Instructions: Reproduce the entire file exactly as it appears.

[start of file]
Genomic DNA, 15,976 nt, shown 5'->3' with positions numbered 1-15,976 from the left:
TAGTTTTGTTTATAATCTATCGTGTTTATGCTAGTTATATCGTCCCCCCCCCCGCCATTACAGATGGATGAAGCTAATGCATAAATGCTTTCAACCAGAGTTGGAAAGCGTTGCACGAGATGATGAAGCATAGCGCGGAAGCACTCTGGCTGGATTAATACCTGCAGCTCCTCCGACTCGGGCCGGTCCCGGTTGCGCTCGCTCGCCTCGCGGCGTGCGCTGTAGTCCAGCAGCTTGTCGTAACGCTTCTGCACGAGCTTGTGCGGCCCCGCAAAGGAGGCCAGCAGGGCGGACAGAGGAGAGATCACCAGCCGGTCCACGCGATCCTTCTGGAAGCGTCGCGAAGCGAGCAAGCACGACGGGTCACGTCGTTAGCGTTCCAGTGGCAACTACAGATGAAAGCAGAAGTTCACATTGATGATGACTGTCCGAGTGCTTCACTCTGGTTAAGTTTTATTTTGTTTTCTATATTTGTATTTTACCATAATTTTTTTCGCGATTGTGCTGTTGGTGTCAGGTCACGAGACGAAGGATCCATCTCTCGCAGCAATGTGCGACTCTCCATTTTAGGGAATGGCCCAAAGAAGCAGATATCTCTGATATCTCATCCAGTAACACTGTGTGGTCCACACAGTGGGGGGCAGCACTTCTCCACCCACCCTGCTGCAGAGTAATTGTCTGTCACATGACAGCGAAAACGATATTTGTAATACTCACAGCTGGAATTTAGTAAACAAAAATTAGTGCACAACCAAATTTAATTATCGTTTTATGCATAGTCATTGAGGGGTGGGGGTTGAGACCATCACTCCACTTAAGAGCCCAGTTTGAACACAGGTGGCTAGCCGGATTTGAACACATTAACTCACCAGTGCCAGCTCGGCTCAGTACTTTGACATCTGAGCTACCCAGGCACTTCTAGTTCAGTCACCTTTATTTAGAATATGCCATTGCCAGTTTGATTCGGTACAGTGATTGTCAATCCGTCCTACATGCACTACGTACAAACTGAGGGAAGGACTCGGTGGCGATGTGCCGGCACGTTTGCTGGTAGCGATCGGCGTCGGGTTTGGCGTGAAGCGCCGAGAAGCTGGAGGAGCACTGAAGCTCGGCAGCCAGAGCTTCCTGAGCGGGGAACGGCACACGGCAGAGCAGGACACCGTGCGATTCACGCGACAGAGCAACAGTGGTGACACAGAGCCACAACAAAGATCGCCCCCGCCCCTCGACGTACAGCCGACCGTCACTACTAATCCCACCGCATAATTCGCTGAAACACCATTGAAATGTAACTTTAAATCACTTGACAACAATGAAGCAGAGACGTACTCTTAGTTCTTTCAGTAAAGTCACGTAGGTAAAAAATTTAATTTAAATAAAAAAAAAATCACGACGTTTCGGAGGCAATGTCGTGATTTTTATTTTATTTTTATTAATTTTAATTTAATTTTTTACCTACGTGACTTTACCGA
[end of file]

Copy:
Genomic DNA, 15,976 nt, shown 5'->3' with positions numbered 1-15,976 from the left:
TAGTTTTGTTTATAATCTATCGTGTTTATGCTAGTTATATCGTCCCCCCCCCCGCCATTACAGATGGATGAAGCTAATGCATAAATGCTTTCAACCAGAGTTGGAAAGCGTTGCACGAGATGATGAAGCATAGCGCGGAAGCACTCTGGCTGGATTAATACCTGCAGCTCCTCCGACTCGGGCCGGTCCCGGTTGCGCTCGCTCGCCTCGCGGCGTGCGCTGTAGTCCAGCAGCTTGTCGTAACGCTTCTGCACGAGCTTGTGCGGCCCCGCAAAGGAGGCCAGCAGGGCGGACAGAGGAGAGATCACCAGCCGGTCCACGCGATCCTTCTGGAAGCGTCGCGAAGCGAGCAAGCACGACGGGTCACGTCGTTAGCGTTCCAGTGGCAACTACAGATGAAAGCAGAAGTTCACATTGATGATGACTGTCCGAGTGCTTCACTCTGGTTAAGTTTTATTTTGTTTTCTATATTTGTATTTTACCATAATTTTTTTCGCGATTGTGCTGTTGGTGTCAGGTCACGAGACGAAGGATCCATCTCTCGCAGCAATGTGCGACTCTCCATTTTAGGGAATGGCCCAAAGAAGCAGATATCTCTGATATCTCATCCAGTAACACTGTGTGGTCCACACAGTGGGGGGCAGCACTTCTCCACCCACCCTGCTGCAGAGTAATTGTCTGTCACATGACAGCGAAAACGATATTTGTAATACTCACAGCTGGAATTTAGTAAACAAAAATTAGTGCACAACCAAATTTAATTATCGTTTTATGCATAGTCATTGAGGGGTGGGGGTTGAGACCATCACTCCACTTAAGAGCCCAGTTTGAACACAGGTGGCTAGCCGGATTTGAACACATTAACTCACCAGTGCCAGCTCGGCTCAGTACTTTGACATCTGAGCTACCCAGGCACTTCTAGTTCAGTCACCTTTATTTAGAATATGCCATTGCCAGTTTGATTCGGTACAGTGATTGTCAATCCGTCCTACATGCACTACGTACAAACTGAGGGAAGGACTCGGTGGCGATGTGCCGGCACGTTTGCTGGTAGCGATCGGCGTCGGGTTTGGCGTGAAGCGCCGAGAAGCTGGAGGAGCACTGAAGCTCGGCAGCCAGAGCTTCCTGAGCGGGGAACGGCACACGGCAGAGCAGGACACCGTGCGATTCACGCGACAGAGCAACAGTGGTGACACAGAGCCACAACAAAGATCGCCCCCGCCCCTCGACGTACAGCCGACCGTCACTACTAATCCCACCGCATAATTCGCTGAAACACCATTGAAATGTAACTTTAAATCACTTGACAACAATGAAGCAGAGACGTACTCTTAGTTCTTTCAGTAAAGTCACGTAGGTAAAAAATTTAATTTAAATAAAAAAAAAATCACGACGTTTCGGAGGCAATGTCGTGATTTTTATTTTATTTTTATTAATTTTAATTTAATTTTTTACCTACGTGACTTTACCGA